Way back in the Dark Ages when my dad was a kid, death by nuclear (or as he says it "nukular") weapons was a very real possibility, what with those trigger-happy Soviets and all. And, well, trigger-happy us.
Of course, everyone pretended it weren't so. A nuclear bomb was treated like, well, an earthquake - something bad that could be survived. Schools even had standard drills where students practiced curling into tight protective balls under their desks. My grandma told my dad to come right home if the bright light showed up.
Well, now we all know that nuclear weapons ain't something you really survive, but nuclear power is a different story. Nuclear power has a lot of benefits - it's cheap once it's running, clean burning unless something bad happens and gives people the excuse to say nukular a lot. Though, as Japan is showing us, there are a certain number of drawbacks - namely, if something horrible and act-of-God-like happens, things can get really bad, really fast.
We've got examples. There's Chernobyl. Everyone recognizes the name Three Mile Island even if we're a little muddy on what really went down there. For those who don't know:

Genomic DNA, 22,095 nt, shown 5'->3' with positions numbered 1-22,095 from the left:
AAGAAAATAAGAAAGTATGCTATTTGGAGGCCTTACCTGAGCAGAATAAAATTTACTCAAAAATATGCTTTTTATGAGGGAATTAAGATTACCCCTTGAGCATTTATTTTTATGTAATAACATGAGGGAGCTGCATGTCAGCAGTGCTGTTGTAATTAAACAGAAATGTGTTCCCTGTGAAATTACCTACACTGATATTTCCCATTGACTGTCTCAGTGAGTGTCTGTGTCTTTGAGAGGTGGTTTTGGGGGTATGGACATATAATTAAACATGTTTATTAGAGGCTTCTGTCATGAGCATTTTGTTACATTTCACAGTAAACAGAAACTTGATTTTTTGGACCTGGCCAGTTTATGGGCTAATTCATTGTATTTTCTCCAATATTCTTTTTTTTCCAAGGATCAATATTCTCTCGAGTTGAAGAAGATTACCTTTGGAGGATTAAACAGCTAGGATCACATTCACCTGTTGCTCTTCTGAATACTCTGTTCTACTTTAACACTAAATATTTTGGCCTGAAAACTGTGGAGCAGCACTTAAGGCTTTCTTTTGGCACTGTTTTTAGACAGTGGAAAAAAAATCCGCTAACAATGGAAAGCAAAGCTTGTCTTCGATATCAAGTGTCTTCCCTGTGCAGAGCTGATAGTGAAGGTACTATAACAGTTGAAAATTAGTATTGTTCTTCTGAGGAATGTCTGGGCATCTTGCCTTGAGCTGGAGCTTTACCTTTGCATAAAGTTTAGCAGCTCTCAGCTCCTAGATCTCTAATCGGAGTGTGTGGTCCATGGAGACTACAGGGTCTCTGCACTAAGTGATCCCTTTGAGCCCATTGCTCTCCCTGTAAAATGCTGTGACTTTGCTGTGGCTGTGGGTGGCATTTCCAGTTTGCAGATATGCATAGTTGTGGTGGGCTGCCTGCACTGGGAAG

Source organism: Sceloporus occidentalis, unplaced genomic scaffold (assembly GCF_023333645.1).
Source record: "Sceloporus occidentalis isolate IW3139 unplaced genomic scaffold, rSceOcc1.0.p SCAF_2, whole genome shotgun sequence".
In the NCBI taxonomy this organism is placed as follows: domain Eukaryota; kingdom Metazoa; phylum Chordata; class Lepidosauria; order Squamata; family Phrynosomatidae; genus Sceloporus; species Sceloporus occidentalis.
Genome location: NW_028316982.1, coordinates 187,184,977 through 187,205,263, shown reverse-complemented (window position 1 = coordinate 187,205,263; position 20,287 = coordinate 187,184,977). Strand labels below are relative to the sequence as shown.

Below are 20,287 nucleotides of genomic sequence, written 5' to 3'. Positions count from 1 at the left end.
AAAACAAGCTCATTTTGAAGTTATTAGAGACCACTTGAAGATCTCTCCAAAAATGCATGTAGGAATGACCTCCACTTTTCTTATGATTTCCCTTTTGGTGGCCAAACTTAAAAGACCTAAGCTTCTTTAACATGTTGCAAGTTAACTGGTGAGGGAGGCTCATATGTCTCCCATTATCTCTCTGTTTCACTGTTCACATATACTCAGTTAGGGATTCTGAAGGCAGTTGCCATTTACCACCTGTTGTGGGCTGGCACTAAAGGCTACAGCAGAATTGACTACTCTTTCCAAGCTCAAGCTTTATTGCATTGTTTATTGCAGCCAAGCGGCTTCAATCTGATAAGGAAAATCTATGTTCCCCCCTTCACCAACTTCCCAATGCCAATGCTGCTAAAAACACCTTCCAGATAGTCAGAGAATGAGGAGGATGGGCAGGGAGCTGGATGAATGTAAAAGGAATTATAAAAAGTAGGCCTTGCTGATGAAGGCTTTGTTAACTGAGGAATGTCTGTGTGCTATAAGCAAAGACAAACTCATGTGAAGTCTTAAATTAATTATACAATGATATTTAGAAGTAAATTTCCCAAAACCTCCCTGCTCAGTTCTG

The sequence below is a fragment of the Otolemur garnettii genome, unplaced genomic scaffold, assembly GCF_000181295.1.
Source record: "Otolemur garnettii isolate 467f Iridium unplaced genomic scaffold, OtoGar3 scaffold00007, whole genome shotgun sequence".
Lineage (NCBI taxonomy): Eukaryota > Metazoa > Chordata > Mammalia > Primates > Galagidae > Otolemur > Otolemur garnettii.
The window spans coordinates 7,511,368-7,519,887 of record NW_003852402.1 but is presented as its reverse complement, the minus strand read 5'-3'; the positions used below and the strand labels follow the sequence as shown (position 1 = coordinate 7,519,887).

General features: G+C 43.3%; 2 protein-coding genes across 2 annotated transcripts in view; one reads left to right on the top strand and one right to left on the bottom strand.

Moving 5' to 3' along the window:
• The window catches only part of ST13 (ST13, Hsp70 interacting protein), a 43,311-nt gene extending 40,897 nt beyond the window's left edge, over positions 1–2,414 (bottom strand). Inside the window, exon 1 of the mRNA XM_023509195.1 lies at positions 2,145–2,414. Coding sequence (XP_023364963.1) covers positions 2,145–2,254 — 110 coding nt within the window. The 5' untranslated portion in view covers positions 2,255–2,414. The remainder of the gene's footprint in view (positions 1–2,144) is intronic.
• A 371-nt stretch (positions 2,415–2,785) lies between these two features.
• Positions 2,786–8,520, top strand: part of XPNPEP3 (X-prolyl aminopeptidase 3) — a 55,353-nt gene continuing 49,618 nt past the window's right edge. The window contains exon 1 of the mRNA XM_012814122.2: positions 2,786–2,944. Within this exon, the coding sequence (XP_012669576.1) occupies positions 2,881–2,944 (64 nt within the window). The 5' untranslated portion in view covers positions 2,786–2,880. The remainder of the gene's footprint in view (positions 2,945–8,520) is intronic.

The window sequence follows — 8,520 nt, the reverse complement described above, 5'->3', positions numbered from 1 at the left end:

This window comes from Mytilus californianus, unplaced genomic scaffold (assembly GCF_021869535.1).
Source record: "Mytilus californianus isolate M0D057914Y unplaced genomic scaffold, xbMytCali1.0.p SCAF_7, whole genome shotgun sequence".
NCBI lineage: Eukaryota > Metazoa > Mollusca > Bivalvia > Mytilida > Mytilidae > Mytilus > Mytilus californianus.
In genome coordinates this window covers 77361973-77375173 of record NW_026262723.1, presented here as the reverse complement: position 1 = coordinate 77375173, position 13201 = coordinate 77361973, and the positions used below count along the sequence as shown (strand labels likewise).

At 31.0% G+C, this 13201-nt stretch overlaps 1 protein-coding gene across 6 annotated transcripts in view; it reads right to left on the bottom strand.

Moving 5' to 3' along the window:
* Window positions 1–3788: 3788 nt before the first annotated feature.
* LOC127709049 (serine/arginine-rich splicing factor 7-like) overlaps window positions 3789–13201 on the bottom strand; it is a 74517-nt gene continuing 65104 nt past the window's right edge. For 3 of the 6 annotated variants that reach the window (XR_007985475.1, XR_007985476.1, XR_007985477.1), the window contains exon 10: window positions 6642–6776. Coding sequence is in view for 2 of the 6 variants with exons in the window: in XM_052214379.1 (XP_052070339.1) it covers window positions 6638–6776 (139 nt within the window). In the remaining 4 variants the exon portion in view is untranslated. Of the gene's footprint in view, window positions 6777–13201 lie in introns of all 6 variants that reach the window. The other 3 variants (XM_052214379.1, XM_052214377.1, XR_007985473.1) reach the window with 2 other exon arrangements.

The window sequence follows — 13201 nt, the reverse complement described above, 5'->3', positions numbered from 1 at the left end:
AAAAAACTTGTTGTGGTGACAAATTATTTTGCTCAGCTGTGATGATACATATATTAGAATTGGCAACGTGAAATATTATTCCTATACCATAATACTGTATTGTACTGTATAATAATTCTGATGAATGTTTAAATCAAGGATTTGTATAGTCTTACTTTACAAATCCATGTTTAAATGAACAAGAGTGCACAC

- Chernobyl was a nuclear power plant meltdown that, well, went down in 1986 in Soviet Ukraine. It was bad. Really bad. One of the worst nuclear disasters ever - a power surge, a series of explosions and a plume of radiation that drifted all over the place. More than 300,000 people had to be relocated from the area and who knows how many more died from exposure to the radiation.
- Three Mile Island was a partial core meltdown at the Three Mile Island Nuclear Generating Station near Harrisburg, Penn. It happened in 1979. It scared the hell out of a lot of people. It didn't, however, lead to a bunch of cancer in the area, and that's still the worst nuclear shindig in U.S. history.
Not so much for Japan. So far, Japan's situation is worse than Three Mile, and people are mentioning Chernobyl in the same worried breath.
Remember a few days ago when the earthquake and all of the people we know over teaching English over there were the biggest worries on the plate? It's funny how stories turn.
Way back before anybody started thinking about nuclear power, Julius Caesar got himself stabbed to death on this day, the Ides of March. That move signaled the end of some things (like a republic) , the beginning of others (not being a republic) but for the first few days nobody really knew that.
So here we are now. A lot of people have pegged nuclear energy as the thing that will save America from it's oil addiction, and the problems that trail along with being addicted to anything.
We thought we were just dealing with an earthquake, but it's possible the story just turned.
Maybe it won't be so bad, or maybe we'll start hiding under our desks again. Standing in the moment, all you can do is tip your head back, look up and wonder. May as well, I mean, we all know the desk thing doesn't work anyways.
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